Crews will conduct vegetation monitoring using the Bureau of Land Management’s (BLM) Terrestrial Assessment, Inventory, & Monitoring (AIM) methodology. Crews will consist of two crew members and one crew lead. Together, following a training period, they will monitor land health (i.e., soil and vegetation) on BLM lands including National Monument lands, vegetation treatments, burn scars, rangeland allotments, or reference areas using AIM methodology.
Within all plots, the crew will identify vegetation to species, gather species density data using line-point intercept and gap measurements, measure soil stability, and describe the site and soil pits (50%). All data will be georeferenced using a GPS unit and stored in an ArcGIS geodatabase. Data are entered into a database on site with tablets, later synthesized into various reports for future land management planning.
Fieldwork will be in remote areas across a diversity of ecotypes. Crews will be required to drive a company or government vehicle to several different areas of the Field or District Office and hike several miles per day carrying equipment (25%) throughout a “four on, three off” or “eight on, six off” structure of a work week (colloquially, a “hitch”). They will usually camp multiple nights sharing camp meals and chores. They will return to the office for equipment and data management, unknown plant identification, hitch debrief and further field work planning (20%). Camping is expected whenever, as safety allows, it is more efficient to do so. Certain crews camp out more than others, due to varying risk factors and the layouts of the sampling areas. An unconventional schedule, a level of flexibility, and long hours are necessary.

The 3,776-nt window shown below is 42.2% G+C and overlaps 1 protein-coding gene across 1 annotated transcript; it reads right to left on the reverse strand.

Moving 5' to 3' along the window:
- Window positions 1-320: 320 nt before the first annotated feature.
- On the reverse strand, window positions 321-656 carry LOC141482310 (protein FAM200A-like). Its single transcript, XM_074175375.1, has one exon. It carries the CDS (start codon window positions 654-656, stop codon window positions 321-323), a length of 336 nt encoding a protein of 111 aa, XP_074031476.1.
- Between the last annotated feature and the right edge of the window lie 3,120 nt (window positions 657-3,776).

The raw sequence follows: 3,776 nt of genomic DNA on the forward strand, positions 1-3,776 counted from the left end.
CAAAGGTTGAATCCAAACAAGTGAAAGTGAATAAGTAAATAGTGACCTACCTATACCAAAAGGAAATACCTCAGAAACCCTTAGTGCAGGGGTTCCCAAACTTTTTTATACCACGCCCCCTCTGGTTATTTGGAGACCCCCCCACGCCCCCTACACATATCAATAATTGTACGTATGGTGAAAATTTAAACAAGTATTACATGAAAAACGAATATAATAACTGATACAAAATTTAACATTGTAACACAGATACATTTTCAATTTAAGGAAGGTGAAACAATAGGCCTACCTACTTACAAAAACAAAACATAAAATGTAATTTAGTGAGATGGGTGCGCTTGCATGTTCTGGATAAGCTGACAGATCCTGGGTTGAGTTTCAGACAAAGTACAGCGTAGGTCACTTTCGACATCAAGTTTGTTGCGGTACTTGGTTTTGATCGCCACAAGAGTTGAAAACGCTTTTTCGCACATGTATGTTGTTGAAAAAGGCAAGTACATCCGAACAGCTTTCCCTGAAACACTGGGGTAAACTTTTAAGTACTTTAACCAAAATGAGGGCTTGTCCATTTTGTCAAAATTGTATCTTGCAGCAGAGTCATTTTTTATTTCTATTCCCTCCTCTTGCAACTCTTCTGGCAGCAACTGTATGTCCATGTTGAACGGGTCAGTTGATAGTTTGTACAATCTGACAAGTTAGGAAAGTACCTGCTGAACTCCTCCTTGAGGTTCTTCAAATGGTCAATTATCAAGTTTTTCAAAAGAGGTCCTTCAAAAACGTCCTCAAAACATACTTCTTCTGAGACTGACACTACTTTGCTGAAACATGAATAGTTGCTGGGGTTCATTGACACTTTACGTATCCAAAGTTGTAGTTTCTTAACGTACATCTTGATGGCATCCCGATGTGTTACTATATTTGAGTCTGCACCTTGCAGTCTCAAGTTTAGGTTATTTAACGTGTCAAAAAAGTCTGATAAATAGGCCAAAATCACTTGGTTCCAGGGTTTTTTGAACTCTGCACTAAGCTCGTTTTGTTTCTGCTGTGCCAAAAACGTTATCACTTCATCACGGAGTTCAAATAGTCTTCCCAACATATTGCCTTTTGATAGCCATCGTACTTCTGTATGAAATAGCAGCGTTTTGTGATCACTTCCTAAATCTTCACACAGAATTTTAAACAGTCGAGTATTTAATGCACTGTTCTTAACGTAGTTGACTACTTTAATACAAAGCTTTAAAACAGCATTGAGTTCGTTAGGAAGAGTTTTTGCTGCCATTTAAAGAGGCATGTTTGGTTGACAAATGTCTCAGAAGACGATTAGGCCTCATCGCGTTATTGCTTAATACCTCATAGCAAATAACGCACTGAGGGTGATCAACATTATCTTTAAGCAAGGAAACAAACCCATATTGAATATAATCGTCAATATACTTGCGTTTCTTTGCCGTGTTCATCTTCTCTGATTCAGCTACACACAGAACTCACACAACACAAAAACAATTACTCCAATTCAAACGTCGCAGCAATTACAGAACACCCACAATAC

College graduate (Bachelor’s, at minimum) with coursework in ecology, botany, range science, soil science, wildlife biology, natural resource management, conservation biology, environmental studies, or a related field
Aged at least 21 years upon hire
Excellent judgment in assessing physical, mental, and emotional risk
Previous experience conducting field work to collect ecological data
Capable of standing and walking off-trail (1-8mi/day on rough uneven terrain using a handheld GPS for navigation), bending, crouching and stooping for long periods of time while taking precise, repetitive measurements, and lifting/carrying items that weigh up to 40 pounds, in extreme heat while maintaining attention to detail and overall good morale
Experience with plant identification, preferably with the use of a taxonomic key and/or experience working in regions with high floristic diversity
Experience working as part of a small team and able to work well with others
Experience working or recreating in rangeland or desert systems
Experience with ArcGIS Online interface
Experience identifying soil horizons and hand texturing various types of soils
About Southwest Conservation Corps
It is the mission of the Southwest Conservation Corps (SCC) to empower individuals to positively impact their lives, their communities, and the environment. For more information, visit www.sccorps.org.